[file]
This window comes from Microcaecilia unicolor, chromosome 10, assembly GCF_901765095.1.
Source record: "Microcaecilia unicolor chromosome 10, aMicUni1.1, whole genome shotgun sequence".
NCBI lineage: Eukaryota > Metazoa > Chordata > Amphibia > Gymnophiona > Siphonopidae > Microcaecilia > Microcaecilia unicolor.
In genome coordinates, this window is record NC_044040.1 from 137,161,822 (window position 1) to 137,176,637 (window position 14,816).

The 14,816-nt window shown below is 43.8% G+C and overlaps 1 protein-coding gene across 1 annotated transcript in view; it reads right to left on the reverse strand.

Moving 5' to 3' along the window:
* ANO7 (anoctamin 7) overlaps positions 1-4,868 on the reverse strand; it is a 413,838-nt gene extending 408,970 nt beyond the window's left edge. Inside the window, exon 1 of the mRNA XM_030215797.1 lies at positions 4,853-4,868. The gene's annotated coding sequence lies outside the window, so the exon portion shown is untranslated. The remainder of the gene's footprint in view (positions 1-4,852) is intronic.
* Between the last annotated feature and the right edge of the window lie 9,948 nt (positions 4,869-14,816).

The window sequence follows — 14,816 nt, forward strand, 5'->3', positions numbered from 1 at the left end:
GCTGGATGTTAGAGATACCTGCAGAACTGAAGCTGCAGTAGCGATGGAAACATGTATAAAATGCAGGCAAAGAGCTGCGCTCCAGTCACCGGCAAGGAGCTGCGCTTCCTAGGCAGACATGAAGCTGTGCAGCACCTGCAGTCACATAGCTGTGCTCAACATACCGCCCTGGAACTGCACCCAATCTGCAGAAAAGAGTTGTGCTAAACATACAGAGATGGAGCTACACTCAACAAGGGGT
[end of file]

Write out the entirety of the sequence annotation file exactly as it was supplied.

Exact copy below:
This window comes from Microcaecilia unicolor, chromosome 10, assembly GCF_901765095.1.
Source record: "Microcaecilia unicolor chromosome 10, aMicUni1.1, whole genome shotgun sequence".
NCBI lineage: Eukaryota > Metazoa > Chordata > Amphibia > Gymnophiona > Siphonopidae > Microcaecilia > Microcaecilia unicolor.
In genome coordinates, this window is record NC_044040.1 from 137,161,822 (window position 1) to 137,176,637 (window position 14,816).

The 14,816-nt window shown below is 43.8% G+C and overlaps 1 protein-coding gene across 1 annotated transcript in view; it reads right to left on the reverse strand.

Moving 5' to 3' along the window:
* ANO7 (anoctamin 7) overlaps positions 1-4,868 on the reverse strand; it is a 413,838-nt gene extending 408,970 nt beyond the window's left edge. Inside the window, exon 1 of the mRNA XM_030215797.1 lies at positions 4,853-4,868. The gene's annotated coding sequence lies outside the window, so the exon portion shown is untranslated. The remainder of the gene's footprint in view (positions 1-4,852) is intronic.
* Between the last annotated feature and the right edge of the window lie 9,948 nt (positions 4,869-14,816).

The window sequence follows — 14,816 nt, forward strand, 5'->3', positions numbered from 1 at the left end:
GCTGGATGTTAGAGATACCTGCAGAACTGAAGCTGCAGTAGCGATGGAAACATGTATAAAATGCAGGCAAAGAGCTGCGCTCCAGTCACCGGCAAGGAGCTGCGCTTCCTAGGCAGACATGAAGCTGTGCAGCACCTGCAGTCACATAGCTGTGCTCAACATACCGCCCTGGAACTGCACCCAATCTGCAGAAAAGAGTTGTGCTAAACATACAGAGATGGAGCTACACTCAACAAGGGGT